Author Topic: Western juniper questions  (Read 766 times)

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Offline SixRabbit

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Western juniper questions
« on: August 21, 2018, 05:28:34 pm »
Hello has anyone used a trunk from a juniper tree with multiple trunks? I have a small trunk that I am reducing. The side with the compression wood had live branches and a few pin knots, the other side only a few pin knots. I want to use the compression wood side but is the other side better? I plan to make a California sinew backed short bow. Can I prune these trunks to make them grow without knots for the future? Thanks

Offline simson

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Re: Western juniper questions
« Reply #1 on: August 22, 2018, 01:22:22 am »
Don't know what exact species you mean. If it is western red cedar (thuja plicata, or gigantea) it is not a bow wood. maybe you can make a very light one.
Most sorts of junipers (juniperus ...) are best bow woods.
Simon
Bavaria, Germany

Offline High-Desert

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Re: Western juniper questions
« Reply #2 on: August 22, 2018, 05:49:22 am »
I've only use trunk wood from juniper, and it seems most of it had multiple trunks and typically the inside portion is cleaner.  I take what's straight. The ratio of tension to compression will depend on how much it's leaning. If it upright for the most part, even with a little lean, it's not so critical, just taken the better side. I've heard limb wood is better, but I don't have any complaints about my juniper trunk wood bows.
Eric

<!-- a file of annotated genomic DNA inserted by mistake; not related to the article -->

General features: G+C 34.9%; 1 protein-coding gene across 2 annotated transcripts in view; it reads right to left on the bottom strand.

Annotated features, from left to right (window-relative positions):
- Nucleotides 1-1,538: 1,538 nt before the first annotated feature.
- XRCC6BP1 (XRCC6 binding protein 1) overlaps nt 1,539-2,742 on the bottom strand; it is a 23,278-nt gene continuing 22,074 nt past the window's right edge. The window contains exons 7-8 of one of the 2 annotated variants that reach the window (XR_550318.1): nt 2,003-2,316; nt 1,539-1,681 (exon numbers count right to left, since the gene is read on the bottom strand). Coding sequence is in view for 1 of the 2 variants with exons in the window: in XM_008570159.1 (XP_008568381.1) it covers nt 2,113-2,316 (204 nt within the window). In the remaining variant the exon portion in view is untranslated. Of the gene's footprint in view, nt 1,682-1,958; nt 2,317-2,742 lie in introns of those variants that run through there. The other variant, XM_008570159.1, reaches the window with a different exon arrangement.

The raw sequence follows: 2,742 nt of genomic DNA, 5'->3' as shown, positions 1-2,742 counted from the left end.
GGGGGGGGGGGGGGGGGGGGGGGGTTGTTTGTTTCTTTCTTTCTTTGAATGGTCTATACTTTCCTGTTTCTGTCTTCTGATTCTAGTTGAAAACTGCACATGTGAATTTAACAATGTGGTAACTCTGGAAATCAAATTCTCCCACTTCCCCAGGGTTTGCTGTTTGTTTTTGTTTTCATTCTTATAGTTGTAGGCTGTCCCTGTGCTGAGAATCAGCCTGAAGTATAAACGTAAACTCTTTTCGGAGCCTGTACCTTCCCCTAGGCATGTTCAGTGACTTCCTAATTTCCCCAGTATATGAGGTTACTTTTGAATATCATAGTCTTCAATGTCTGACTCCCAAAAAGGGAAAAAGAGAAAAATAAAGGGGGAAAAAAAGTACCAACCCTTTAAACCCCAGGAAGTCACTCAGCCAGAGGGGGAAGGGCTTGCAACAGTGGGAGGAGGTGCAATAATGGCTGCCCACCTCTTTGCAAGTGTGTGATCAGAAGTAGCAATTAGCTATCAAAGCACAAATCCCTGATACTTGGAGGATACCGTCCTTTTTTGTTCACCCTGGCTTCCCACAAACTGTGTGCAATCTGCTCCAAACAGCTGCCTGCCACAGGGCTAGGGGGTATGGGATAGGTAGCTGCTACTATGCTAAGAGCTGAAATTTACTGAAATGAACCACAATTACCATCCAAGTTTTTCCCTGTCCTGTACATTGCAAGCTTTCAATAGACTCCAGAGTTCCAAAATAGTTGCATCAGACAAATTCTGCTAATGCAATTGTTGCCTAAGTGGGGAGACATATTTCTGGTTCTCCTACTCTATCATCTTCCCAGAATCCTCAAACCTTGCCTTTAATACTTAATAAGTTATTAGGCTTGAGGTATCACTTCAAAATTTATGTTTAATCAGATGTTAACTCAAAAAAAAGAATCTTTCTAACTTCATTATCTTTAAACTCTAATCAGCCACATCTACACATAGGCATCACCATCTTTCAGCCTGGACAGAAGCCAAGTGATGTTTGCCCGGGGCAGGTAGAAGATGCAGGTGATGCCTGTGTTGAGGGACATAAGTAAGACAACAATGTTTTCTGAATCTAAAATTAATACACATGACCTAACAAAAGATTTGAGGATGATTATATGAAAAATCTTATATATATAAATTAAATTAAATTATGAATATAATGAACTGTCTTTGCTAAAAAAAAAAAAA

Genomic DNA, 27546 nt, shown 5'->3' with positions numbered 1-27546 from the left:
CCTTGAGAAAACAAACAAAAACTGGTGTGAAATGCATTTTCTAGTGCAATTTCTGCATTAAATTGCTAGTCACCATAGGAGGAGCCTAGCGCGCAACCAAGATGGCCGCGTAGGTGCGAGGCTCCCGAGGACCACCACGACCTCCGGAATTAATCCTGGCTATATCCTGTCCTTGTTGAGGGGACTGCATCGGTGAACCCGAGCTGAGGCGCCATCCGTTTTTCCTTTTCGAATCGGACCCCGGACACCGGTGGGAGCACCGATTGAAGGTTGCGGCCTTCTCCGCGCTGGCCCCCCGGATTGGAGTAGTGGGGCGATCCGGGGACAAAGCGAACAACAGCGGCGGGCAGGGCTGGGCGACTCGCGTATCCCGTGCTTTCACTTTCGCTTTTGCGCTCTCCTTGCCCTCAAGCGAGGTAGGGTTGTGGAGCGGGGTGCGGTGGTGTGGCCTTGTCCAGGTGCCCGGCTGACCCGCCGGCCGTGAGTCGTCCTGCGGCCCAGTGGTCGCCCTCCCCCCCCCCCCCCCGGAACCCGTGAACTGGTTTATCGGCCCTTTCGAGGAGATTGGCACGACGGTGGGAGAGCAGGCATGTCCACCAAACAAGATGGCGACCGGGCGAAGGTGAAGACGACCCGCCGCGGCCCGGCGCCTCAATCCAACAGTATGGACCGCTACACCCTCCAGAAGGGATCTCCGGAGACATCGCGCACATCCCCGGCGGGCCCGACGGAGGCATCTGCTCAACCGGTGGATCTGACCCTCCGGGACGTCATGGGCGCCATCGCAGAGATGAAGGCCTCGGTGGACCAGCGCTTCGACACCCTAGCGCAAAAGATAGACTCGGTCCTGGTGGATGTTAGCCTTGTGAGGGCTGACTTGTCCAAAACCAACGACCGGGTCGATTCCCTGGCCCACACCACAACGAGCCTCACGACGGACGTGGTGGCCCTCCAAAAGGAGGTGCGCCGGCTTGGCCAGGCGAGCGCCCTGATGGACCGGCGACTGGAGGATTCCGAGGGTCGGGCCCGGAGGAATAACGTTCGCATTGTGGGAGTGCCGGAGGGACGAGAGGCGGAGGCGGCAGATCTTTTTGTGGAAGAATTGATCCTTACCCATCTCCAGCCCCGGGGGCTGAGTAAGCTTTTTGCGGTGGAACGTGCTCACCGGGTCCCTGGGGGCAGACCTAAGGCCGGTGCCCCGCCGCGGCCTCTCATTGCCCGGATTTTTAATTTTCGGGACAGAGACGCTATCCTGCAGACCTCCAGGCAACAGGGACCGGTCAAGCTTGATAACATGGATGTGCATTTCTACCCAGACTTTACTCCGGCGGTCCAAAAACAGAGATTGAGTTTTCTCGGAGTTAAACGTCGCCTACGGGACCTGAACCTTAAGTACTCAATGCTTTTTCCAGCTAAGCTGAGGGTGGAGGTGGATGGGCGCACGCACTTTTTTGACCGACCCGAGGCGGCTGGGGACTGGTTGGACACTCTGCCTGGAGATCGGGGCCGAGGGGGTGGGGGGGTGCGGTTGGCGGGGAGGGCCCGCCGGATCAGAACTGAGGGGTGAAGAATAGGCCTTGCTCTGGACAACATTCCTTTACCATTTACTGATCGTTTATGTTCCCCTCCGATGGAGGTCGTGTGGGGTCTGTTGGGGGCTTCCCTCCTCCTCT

Online loefflerchuck

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Re: Western juniper questions
« Reply #3 on: August 22, 2018, 10:18:17 am »
I'm sure your talking about Juniperus occidentalis. Grows mostly in California and Oregon. I've found both compression and tension wood work great with a sinew backing. Sometimes if you use the side of a straight limb it will warp sideways as the growth rings on one side are much more compressed than the other

Offline SixRabbit

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Re: Western juniper questions
« Reply #4 on: August 22, 2018, 04:02:36 pm »
Thanks. It's 3" diameter at the base, 2.5" near the top. I might be able to get two bows out of it. Is there and way to split it without a bandsaw? I might try to cut it in half with a saw. Sometime when reducing I'll use a hatchet and hit the stave across its width along the stave to score it, then use my hatchet or brush axe and cut down the length of the stave to remove large rectangular chips. It's also not allowing me to post pics.

Offline SixRabbit

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Re: Western juniper questions
« Reply #5 on: August 22, 2018, 09:29:10 pm »
I think it's much easier to find a good trunk than a good branch. The pics are here if you want to see(can't upload here, too large). Now I'm wondering if I should work it Green or let it dry, would that prevent warpage?

https://www.tapatalk.com/groups/paleoplanet69529/download/file.php?id=2660&mode=view
https://www.tapatalk.com/groups/paleoplanet69529/download/file.php?id=2659&mode=view